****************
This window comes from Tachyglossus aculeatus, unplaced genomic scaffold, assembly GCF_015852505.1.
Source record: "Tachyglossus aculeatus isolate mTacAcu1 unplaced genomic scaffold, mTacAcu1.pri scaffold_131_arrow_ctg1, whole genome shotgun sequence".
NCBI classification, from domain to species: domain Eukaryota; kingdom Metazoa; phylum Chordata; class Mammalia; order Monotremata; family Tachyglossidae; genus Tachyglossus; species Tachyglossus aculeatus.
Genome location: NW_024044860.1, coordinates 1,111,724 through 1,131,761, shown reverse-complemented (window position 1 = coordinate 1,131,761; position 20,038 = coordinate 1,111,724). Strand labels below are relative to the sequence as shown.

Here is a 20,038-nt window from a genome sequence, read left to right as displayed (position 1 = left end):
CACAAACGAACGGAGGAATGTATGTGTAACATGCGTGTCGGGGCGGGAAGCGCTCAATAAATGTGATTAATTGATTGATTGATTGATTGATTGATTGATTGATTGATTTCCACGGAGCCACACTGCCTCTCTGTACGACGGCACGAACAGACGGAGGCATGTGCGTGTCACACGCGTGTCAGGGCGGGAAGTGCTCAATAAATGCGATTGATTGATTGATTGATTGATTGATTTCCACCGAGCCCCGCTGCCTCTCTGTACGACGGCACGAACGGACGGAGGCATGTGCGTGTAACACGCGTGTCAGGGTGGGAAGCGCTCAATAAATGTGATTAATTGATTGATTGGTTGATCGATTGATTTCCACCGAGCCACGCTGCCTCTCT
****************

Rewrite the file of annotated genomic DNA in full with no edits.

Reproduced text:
This window comes from Tachyglossus aculeatus, unplaced genomic scaffold, assembly GCF_015852505.1.
Source record: "Tachyglossus aculeatus isolate mTacAcu1 unplaced genomic scaffold, mTacAcu1.pri scaffold_131_arrow_ctg1, whole genome shotgun sequence".
NCBI classification, from domain to species: domain Eukaryota; kingdom Metazoa; phylum Chordata; class Mammalia; order Monotremata; family Tachyglossidae; genus Tachyglossus; species Tachyglossus aculeatus.
Genome location: NW_024044860.1, coordinates 1,111,724 through 1,131,761, shown reverse-complemented (window position 1 = coordinate 1,131,761; position 20,038 = coordinate 1,111,724). Strand labels below are relative to the sequence as shown.

Here is a 20,038-nt window from a genome sequence, read left to right as displayed (position 1 = left end):
CACAAACGAACGGAGGAATGTATGTGTAACATGCGTGTCGGGGCGGGAAGCGCTCAATAAATGTGATTAATTGATTGATTGATTGATTGATTGATTGATTGATTGATTTCCACGGAGCCACACTGCCTCTCTGTACGACGGCACGAACAGACGGAGGCATGTGCGTGTCACACGCGTGTCAGGGCGGGAAGTGCTCAATAAATGCGATTGATTGATTGATTGATTGATTGATTTCCACCGAGCCCCGCTGCCTCTCTGTACGACGGCACGAACGGACGGAGGCATGTGCGTGTAACACGCGTGTCAGGGTGGGAAGCGCTCAATAAATGTGATTAATTGATTGATTGGTTGATCGATTGATTTCCACCGAGCCACGCTGCCTCTCT